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The title says it all: Artist Murray Groat imagines what it would be like if the master of horror was writing Tintin.
Lovecraft is a hard act to follow, and an even harder one to adapt. “Oh you mean HP Lovecraft, the guy who came up with Cthulhu and all those cute little plush toys.” Yeah, the guy who launched a thousand little cottage industries pumping out VOTE FOR CTHULHU: THE STARS ARE RIGHT bumper stickers and Mythos Hunting Guides and all that stuff. Yeah, him. I do wonder if he’d be tickled or appalled at his legacy and all the eldritch dust-catchers and t-shirts and radio plays.
Well, he’d probably like the radio plays. He’d probably have even approved of the silent film adaptation of THE CALL OF CTHULHU, arguably his single most famous piece of fiction, certainly the one that’s lodged most deeply in the collective consciousness, for good or for ill. The film adaptation ( http://www.imdb.com/title/tt0478988/ for the IMDB page, and it’s streaming on Netflix) gets a solid recommendation from me, and anyone who knows me will tell you that I’m pretty hard to please as this stuff goes. Not because I think Lovecraft’s every word is sacred and perfect. I don’t. My relationship with HPL’s work is problematic, mostly in terms of the execution. I like characters. I like it when characters drive the plot. HPL couldn’t be bothered with that by and large, except when it was an incessant curiosity on the part of the players that made the eldritch secrets of the plot unfurl to their almost unerringly messy conclusions.
So I find HPL’s conceptual work rightly celebrated even if I find his prose nigh-unimpenetrable at times. Which is why I’m often attracted to adaptations of his work, where creators have a desire to stick to the template that HPL laid out, and often there’s some sense of respect for the source material, but it’s filtered through a different sense of aesthetics. HPL-inspired stuff that stars HPL himself? Not so much. Though there was that beautifully-illustrated LOVECRAFT OGN with art by Enrique Breccia that was so wonderful that I simply didn’t care about the story. Though I suppose there’s an interesting vein to mine when talking about Lovecraft as fictional construct rather than historical figure, but that’s for someone else to do.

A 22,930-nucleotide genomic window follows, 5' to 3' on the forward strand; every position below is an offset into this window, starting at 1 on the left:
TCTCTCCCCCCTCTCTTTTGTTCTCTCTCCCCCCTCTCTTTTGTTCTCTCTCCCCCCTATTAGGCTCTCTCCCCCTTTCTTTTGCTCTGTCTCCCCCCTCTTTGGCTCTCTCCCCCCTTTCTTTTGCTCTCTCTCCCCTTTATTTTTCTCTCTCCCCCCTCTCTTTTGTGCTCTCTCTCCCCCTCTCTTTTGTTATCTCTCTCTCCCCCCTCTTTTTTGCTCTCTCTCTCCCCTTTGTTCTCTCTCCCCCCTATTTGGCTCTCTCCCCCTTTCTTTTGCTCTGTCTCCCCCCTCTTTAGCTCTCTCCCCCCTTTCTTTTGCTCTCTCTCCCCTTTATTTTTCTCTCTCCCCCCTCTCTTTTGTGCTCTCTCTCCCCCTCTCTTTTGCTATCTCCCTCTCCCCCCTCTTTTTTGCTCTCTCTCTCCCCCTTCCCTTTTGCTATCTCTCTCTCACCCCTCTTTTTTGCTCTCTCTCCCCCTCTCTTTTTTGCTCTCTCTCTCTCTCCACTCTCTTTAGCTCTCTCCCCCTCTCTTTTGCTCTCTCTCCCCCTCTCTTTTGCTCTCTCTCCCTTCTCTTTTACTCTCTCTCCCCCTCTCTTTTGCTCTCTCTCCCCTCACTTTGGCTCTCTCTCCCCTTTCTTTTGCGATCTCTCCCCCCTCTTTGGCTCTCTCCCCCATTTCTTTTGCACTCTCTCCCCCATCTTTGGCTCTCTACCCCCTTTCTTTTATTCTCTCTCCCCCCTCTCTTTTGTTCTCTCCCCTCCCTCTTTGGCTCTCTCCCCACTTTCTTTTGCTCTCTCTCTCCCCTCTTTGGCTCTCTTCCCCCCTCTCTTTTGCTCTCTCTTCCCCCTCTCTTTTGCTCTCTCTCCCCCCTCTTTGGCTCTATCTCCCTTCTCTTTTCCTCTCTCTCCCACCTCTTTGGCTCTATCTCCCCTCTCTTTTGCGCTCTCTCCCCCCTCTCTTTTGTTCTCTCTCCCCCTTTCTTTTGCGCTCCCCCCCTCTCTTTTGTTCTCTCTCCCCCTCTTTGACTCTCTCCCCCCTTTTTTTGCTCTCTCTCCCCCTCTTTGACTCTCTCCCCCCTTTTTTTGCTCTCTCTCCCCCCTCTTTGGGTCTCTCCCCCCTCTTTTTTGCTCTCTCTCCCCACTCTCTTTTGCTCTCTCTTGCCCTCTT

As a part of Robot 666 week, we’re pleased to present Parasomnia by artist Greg Hinkle, who teamed up with several writers to tell the story of a young woman’s nightmares, which are the key to unlocking a deeper secret. Here’s what Greg had to say about this first story, an adaptation of an H.P. Lovecraft tale:
I’ve always wanted to draw a Lovecraft story, but it’s always been a little intimidating. His stories always deal with some grandiose cosmic unknown. Usually some indescribable evil. (They discussed some of the same stuff during the West Hollywood Book Fair’s HP Lovecraft panel, earlier this month.) I knew that Lovecraft had done some short stories, and I figured I’d better start small. “The Terrible Old Man” is less than 1,200 words, and less than three pages in the book I have. It’s completely without dialogue, too, which appealed to me. Lovecraft’s approach is similar to his longer works, and he let’s almost all of the action take place off-page, leaving the reader to insert his own scary stuff. It confronts the threat from outsiders, in this case, quite literally, but gives the story a shot of the supernatural.
Parasomnias are a class of sleep disorders which include sleep walking, sleep talking, and night terrors. They’re characterized by a partial arousal, or the body becoming caught in between a state of waking and deep sleep. So I wanted a story that could set the tone for a confused state of arousal. And who better to set the stage for a confusing, dreamy state, than the grand-daddy of mind-bending horror?
Check out part one after the jump, then check back tomorrow for part two. You can also get Parasomnia from Greg Hinkle’s Etsy shop.
Good Lord, I sort of wish I hadn’t seen Vacon Sartirani’s “Mickey Mouse Against the Worms,” a monstrous mash-up of Mickey, Minnie, and gelatinous creatures out of Jim Woodring/H.P. Lovecraft/Stephen King’s “The Mist.” According to Sartirani, the piece is something of a racial allegory, which if my rudimentary Italian is any indication only makes it more troubling. You can check out the English translation at the link, provided you don’t much value your sanity and soul. And you can see more of Sartirani’s work at his website.
Here’s something to look forward to if you’ve ever heard the call of Cthlhu: A Love Craft, an upcoming exhibition of art inspired by the work of hugely influential horror writer H.P. Lovecraft. Hosted at Observatory in Brooklyn beginning with a Friday, June 11th opening reception at 7pm, the show features such masters of the macabre as Monster Brains impresario Aeron Alfrey and comics artists Greg Ruth and Johnny Ryan, whose contribution you can see after the jump. Go get your fhtagn on!